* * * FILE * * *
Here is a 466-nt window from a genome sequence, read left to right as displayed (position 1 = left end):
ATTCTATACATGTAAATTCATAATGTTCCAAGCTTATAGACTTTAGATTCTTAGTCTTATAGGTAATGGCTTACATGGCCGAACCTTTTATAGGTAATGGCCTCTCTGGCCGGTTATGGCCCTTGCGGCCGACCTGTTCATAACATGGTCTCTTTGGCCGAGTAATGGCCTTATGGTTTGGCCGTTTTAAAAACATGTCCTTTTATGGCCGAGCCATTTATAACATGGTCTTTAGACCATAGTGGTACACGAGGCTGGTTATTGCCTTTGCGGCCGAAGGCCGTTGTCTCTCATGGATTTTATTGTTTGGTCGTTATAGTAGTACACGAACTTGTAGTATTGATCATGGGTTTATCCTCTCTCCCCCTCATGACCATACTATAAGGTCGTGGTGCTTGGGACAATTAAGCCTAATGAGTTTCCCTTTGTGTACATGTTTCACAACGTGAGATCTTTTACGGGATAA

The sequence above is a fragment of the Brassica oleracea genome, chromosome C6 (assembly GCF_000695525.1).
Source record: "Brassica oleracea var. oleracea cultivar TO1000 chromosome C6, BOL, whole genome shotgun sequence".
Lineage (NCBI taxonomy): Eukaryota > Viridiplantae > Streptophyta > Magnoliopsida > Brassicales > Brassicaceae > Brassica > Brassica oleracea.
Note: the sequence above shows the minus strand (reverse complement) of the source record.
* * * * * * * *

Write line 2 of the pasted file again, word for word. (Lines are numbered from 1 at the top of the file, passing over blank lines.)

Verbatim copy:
ATTCTATACATGTAAATTCATAATGTTCCAAGCTTATAGACTTTAGATTCTTAGTCTTATAGGTAATGGCTTACATGGCCGAACCTTTTATAGGTAATGGCCTCTCTGGCCGGTTATGGCCCTTGCGGCCGACCTGTTCATAACATGGTCTCTTTGGCCGAGTAATGGCCTTATGGTTTGGCCGTTTTAAAAACATGTCCTTTTATGGCCGAGCCATTTATAACATGGTCTTTAGACCATAGTGGTACACGAGGCTGGTTATTGCCTTTGCGGCCGAAGGCCGTTGTCTCTCATGGATTTTATTGTTTGGTCGTTATAGTAGTACACGAACTTGTAGTATTGATCATGGGTTTATCCTCTCTCCCCCTCATGACCATACTATAAGGTCGTGGTGCTTGGGACAATTAAGCCTAATGAGTTTCCCTTTGTGTACATGTTTCACAACGTGAGATCTTTTACGGGATAA